Like its namesake, Toyota's Sequoia is big. Surprisingly, though, at 205.1 inches long, it's stubbier than some of its competition, and, at 74.6 inches tall, it's also shorter. Due to intelligent packaging and Toyota's usual dose of overengineering, the Sequoia's tidy exterior dimensions don't translate to tight interior quarters. In our second- and third-row useability tests, all judges found the Toyota very roomy and comfortable. Moreover, the fold-flat second row not only features a relaxing recline function, but also a slide mechanism for effortless entry and exit. And the power-folding third row? Passengers can recline back there, too.
Not that the Sequoia's seats really need a recline function. With 381 horses and 401 pound-feet emanating from a 5.7-liter i-Force V-8, the Toyota can push passengers into their seatbacks with what seems like enough energy to recline to the floor. Mash the throttle, and the Sequoia eclipses 60 in only 6.2 seconds and the quarter mile in just 14.7 at 93.7 mph. Remember the comparison-winning Camry SE V-6 from February? It wasn't any quicker to 60 and only 0.1 second speedier in the quarter. If we hadn't filled the Sequoia with 87-octane ourselves, we'd have thought it runs on Miracle-Gro. Amazingly, however, even with its large, powerful engine and heavy curb weight (6003 pounds), the Toyota achieves good fuel economy, a testament to the well-sorted six-speed automatic.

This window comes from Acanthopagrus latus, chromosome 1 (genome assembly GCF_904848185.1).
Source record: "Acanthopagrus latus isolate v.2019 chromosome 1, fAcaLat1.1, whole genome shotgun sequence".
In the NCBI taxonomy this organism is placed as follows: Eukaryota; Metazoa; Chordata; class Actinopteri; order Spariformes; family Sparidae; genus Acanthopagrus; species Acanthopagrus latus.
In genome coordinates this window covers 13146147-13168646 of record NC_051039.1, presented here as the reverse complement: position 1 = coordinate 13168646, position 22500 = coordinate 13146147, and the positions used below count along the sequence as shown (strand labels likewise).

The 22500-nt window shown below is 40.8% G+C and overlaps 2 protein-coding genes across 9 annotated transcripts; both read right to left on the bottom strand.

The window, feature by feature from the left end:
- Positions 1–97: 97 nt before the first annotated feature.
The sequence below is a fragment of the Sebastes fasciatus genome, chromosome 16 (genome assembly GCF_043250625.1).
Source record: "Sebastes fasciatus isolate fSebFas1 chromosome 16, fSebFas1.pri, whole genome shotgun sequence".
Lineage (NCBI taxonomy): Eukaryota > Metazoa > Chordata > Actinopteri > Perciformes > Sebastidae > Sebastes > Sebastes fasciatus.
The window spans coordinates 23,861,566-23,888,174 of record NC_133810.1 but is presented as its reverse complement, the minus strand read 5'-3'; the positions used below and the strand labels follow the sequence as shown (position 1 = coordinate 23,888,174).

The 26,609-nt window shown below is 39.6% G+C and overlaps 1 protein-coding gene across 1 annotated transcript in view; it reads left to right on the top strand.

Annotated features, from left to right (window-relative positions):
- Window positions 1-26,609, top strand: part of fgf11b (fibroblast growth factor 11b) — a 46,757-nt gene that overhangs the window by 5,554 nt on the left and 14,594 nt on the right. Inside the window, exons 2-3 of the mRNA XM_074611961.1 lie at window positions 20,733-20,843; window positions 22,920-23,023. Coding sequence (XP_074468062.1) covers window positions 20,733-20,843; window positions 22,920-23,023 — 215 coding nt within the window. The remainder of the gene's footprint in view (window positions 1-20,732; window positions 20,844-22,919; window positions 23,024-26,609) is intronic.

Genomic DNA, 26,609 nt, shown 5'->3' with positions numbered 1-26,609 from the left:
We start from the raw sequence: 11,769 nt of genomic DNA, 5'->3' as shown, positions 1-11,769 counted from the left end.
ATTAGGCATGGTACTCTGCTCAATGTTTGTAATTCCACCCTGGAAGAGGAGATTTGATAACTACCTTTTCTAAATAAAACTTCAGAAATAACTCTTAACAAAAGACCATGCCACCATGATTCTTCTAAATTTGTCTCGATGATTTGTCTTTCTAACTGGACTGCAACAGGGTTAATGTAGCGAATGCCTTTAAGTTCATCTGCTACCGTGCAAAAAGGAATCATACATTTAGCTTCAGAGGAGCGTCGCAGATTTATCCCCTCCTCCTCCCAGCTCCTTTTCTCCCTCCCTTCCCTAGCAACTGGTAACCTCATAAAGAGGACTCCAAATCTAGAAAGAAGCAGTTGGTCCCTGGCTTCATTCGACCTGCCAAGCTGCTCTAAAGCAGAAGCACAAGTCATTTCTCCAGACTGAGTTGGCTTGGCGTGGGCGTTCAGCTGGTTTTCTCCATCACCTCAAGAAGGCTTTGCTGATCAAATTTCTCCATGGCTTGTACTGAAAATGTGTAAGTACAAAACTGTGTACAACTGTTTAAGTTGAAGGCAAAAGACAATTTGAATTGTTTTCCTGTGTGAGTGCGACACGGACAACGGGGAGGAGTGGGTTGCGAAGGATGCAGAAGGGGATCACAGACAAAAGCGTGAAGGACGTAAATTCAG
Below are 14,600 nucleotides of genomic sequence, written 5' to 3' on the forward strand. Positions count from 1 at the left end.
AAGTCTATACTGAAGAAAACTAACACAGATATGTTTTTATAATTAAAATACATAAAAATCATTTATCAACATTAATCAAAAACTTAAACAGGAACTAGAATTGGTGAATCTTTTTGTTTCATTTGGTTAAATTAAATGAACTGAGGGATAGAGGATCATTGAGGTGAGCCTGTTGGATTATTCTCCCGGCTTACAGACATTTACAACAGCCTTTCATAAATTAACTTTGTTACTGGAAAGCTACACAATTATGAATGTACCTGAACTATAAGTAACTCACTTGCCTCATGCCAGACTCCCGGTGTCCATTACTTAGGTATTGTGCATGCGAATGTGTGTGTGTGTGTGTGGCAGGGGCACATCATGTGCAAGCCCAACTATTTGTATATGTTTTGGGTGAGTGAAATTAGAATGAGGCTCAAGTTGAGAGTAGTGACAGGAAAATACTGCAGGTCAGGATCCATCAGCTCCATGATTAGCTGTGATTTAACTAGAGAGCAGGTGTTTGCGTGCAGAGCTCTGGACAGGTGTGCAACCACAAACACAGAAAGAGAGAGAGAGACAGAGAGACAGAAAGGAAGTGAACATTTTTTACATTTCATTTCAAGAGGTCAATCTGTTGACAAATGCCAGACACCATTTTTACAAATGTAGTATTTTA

That six-speed, by the way, also has a dedicated manual mode. "It lets you summon up- or downshifts with a proper fore-aft sport gate," notes MT editor-at-large Arthur St. Antoine. Even when running the gears to redline, the 5.7 remains smooth and seductive, unable to disturb the cabin, which is quite serene. More important, the manual mode, which lets your right hand to keep a tight rein on all 381 horses, allows you to fully appreciate the sporty capabilities of the Sequoia's control-arm independent suspension. "The chassis is poised," adds St. Antoine, "with little roll unless you carry way too much speed into a bend." And should you carry too much speed, the Toyota's four-wheel vented disc brakes are not only large, but also utilize fixed four-piston front calipers.
Drawbacks? The Toyota has a few, namely, light and numb steering, an overwrought dash with questionable ergonomics, and the absence of an Auto four-wheel-drive mode, although with its center locking differential, the Sequoia never slipped-up through the snow and ice.